By Mary Stewart
Brownsville, Ore—When Jim and Ed Merzenich bought Oak Basin Tree Farm, a 961-acre woodland perched on the north Coburg Hills in Linn County, their intent was to create a great place to hunt while growing timber. As the brothers worked to improve wildlife habitat, they involved numerous partners—US Fish and Wildlife, USDA Natural Resource Conservation Service, Oregon State University Extension Service, Oregon Fish and Wildlife, The Nature Conservancy, and the Small Woodland Association—and discovered that their efforts to enhance grasslands and forests would pay out additional benefits to both the environment and to their bottom line.
Determining Best Use for the Land
“Ed and Jim are managing their land for multiple objectives,” said Brad Withrow-Robinson, Oregon State University Forestry Extension Agent for Linn County. In the process of restoring the woodland to a condition that more closely resembles what is believed to be the historical landscape of Oregon white oak savannas, upland prairies, and areas of mixed native conifers and hardwoods, the Merzenich’s have discovered they can produce and sell a new value-added product – specialty broom handles.
Introducing New Value-Added Wood Products
Last year the Merzenich’s and other local tree-farmers sold 5,000 broom sticks to a rustic broom manufacturer. The handles are crafted from 7-foot long hardwood sticks that are 0.5 to 1.5 inches in diameter. “While most sticks were fairly straight, many had little crooks in them to provide some character,” he adds. “By introducing this new value-added product, we have increased our profitability,” says Jim.
The company purchasing the handles, Broom Magic, is based in Eugene, and hand crafts full size, kid’s size, kitchen, “turkey-wing,” and specialty brooms, such as wedding and hand-fasting brooms. According to Jim, Broom Magic—Scheumack Broom Company—has been in business since 1981 and moved their manufacturing business from Arkansas to the Willamette Valley about five years ago. The brooms are sold primarily locally and online.
“OSU Extension’s Amy Grotta and Brad Withrow-Robinson have been doing a lot to help us figure out new markets for the products we raise,” Jim points out. Extension faculty members have been serving as a resource to The Oregon Woodland Cooperative, which involves more than 70 sustainable woodland owners. According to Jim, the organization builds and markets a variety of natural products, including firewood bundles sold at New Season’s Markets.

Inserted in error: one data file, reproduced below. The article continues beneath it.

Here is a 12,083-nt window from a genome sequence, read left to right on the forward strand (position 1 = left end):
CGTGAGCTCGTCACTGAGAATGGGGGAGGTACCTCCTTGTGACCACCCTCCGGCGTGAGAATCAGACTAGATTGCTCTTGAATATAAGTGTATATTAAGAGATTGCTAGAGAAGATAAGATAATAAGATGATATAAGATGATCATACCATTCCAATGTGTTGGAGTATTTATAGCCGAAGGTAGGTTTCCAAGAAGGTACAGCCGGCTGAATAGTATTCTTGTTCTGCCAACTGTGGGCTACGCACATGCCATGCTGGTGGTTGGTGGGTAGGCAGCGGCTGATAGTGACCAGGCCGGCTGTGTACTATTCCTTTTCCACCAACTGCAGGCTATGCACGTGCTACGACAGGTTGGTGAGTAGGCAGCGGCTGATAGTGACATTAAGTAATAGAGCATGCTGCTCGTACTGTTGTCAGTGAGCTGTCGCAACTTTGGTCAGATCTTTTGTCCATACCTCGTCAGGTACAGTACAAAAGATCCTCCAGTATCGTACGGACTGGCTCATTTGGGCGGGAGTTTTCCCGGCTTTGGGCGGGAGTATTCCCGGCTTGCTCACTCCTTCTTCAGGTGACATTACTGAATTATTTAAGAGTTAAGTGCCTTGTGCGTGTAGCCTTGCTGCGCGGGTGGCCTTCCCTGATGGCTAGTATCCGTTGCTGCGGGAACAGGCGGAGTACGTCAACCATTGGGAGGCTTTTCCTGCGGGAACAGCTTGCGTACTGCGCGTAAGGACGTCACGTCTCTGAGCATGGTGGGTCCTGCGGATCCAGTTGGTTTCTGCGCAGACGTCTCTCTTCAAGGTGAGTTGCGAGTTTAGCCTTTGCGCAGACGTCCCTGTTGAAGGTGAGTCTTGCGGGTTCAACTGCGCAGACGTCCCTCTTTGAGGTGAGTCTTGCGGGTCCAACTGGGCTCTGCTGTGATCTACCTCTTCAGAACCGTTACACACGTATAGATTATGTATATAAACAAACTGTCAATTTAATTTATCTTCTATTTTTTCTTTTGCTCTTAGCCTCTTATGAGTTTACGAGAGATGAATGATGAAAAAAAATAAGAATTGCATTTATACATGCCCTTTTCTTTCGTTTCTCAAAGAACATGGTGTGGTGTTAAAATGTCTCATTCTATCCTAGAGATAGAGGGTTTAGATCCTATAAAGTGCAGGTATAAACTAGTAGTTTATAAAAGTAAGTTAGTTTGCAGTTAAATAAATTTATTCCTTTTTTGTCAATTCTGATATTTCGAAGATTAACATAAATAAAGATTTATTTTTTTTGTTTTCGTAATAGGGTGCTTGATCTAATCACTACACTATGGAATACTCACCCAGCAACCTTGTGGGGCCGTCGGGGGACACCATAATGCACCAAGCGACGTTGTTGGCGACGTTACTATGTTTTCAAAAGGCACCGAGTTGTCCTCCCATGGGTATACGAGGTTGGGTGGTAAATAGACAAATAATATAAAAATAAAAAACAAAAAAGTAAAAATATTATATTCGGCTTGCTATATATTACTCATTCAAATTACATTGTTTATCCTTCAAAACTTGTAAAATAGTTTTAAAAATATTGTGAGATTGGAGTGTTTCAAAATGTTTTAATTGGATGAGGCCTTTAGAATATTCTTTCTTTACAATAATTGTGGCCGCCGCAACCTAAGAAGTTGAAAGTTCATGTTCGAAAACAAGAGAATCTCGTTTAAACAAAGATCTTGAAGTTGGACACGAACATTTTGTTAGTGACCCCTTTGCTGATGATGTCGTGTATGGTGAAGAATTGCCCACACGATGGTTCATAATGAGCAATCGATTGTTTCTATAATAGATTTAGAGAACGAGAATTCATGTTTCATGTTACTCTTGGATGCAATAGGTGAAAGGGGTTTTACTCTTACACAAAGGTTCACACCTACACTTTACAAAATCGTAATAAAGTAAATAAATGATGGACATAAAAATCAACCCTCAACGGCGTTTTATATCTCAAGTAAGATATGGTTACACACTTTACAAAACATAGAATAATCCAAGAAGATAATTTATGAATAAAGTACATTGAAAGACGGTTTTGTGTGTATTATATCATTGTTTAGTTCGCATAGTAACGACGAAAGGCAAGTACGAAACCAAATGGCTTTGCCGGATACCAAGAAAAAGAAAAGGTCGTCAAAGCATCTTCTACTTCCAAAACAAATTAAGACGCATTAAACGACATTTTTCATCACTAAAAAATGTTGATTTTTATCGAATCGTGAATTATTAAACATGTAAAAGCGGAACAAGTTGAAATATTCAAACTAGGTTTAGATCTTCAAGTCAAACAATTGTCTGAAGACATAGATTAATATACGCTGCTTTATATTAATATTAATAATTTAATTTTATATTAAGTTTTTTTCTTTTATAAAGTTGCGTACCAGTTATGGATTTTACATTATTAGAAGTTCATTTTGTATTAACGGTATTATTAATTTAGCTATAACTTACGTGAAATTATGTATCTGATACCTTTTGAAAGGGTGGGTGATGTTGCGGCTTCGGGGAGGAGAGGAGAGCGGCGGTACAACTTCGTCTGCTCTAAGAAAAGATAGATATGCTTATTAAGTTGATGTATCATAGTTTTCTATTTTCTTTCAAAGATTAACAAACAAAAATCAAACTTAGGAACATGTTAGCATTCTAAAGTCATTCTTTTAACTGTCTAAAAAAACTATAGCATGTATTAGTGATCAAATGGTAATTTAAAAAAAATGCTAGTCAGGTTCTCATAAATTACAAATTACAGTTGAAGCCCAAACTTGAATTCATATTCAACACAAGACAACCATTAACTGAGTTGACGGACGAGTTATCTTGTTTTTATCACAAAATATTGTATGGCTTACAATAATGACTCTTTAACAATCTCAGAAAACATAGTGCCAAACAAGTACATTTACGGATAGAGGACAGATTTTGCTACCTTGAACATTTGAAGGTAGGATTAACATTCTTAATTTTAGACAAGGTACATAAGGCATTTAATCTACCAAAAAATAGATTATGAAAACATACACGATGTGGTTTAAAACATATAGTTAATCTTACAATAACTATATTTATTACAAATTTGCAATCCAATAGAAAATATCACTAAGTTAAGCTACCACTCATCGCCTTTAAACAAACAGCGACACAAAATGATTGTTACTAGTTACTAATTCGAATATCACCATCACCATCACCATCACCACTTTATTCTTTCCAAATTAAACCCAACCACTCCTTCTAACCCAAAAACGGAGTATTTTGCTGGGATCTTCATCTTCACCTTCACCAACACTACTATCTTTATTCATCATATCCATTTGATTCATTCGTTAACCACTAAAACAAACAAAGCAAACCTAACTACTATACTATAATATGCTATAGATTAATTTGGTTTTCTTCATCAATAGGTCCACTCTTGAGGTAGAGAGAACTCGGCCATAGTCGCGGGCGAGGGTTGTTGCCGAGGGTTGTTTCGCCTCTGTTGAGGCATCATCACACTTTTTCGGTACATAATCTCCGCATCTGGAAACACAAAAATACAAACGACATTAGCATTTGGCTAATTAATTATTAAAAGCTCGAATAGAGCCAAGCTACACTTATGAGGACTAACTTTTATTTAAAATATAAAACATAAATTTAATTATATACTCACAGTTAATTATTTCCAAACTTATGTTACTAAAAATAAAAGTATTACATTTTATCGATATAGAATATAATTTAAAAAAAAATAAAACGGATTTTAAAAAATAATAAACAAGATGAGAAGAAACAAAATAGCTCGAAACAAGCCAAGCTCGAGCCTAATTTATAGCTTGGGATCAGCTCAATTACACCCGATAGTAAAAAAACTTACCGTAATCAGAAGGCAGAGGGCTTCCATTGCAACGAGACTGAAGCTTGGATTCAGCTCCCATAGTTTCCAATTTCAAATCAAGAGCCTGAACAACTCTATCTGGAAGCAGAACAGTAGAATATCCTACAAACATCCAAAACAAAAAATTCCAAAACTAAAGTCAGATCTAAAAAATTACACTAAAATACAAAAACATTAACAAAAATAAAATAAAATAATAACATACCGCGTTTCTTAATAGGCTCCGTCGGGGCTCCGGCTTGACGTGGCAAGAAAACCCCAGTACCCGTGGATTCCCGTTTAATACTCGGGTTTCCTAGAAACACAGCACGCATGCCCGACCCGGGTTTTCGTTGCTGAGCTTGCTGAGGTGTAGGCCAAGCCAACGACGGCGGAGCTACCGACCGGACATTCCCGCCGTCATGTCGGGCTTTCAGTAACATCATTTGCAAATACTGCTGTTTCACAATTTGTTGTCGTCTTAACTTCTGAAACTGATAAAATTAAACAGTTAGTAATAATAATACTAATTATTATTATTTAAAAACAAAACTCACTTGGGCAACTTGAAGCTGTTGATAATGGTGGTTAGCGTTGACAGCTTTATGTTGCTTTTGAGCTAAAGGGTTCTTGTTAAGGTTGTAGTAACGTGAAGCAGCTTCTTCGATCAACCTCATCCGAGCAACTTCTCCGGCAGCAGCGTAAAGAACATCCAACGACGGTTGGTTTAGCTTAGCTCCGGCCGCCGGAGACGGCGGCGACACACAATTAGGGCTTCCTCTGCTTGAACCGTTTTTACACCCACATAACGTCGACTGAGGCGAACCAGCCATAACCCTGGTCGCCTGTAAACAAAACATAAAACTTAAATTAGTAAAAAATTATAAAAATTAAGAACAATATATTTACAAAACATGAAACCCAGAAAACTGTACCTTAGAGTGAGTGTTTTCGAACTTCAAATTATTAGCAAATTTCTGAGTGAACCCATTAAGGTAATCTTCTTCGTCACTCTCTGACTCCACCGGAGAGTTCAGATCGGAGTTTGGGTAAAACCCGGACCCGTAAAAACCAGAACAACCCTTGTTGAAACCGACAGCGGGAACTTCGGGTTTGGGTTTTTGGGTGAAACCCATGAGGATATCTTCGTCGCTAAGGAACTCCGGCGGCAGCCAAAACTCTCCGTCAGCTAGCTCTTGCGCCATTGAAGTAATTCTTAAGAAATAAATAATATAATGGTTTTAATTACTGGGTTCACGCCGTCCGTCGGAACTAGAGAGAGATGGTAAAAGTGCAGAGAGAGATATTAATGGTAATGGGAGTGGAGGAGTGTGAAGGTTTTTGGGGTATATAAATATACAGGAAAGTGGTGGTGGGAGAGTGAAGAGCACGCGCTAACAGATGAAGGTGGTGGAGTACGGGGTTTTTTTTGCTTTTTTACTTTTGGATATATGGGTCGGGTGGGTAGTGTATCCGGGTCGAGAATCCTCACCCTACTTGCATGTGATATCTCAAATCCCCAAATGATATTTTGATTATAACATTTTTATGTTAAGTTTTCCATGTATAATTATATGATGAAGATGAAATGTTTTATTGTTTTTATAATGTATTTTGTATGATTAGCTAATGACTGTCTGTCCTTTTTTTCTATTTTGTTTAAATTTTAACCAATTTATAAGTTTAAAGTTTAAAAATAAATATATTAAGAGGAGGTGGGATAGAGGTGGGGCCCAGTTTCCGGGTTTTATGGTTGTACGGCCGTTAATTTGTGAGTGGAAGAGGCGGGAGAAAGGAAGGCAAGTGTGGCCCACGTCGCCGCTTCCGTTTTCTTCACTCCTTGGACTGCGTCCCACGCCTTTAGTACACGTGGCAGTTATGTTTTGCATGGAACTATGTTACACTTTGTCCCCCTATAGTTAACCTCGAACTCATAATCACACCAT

Essential Oils from Pine Needles
A new project on the front burner is the development of essential oils—concentrated liquids containing volatile aroma compounds— from tree needles. In order to create the essential oils, needles are distilled from six different species of conifers. “We are using needles from incense-cedar, western redcedar, grand fir, noble fir, Douglas-fir, and Valley ponderosa pine,” Jim explains. The essential oils are in demand for aromatherapy, for medicinal purposes, and used in candle warmers to freshen air in a home or other enclosed area. According to Jim, the essential oils may be purchased at http://oregonwoodlandcooperative.com/.
Conservation is a Goal
Jim and Ed balance their efforts to earn a living from the land with conservation projects that improve water quality, wildlife habitat, and healthy soils now and in the future. They work closely with USDA Natural Resource Conservation Service and Oregon State University graduate students to improve habitat for birds, such as the western bluebird, and to increase the resident population of Fender’s Blue Butterfly, an endangered species that feeds on the lupine and nectar-producing plants growing on Oak Basin Tree Farm’s upland prairie. According to Brad, “Jim and Ed are creating a mosaic of various little niche ecosystems that serve a lot of different species of plants and animals.”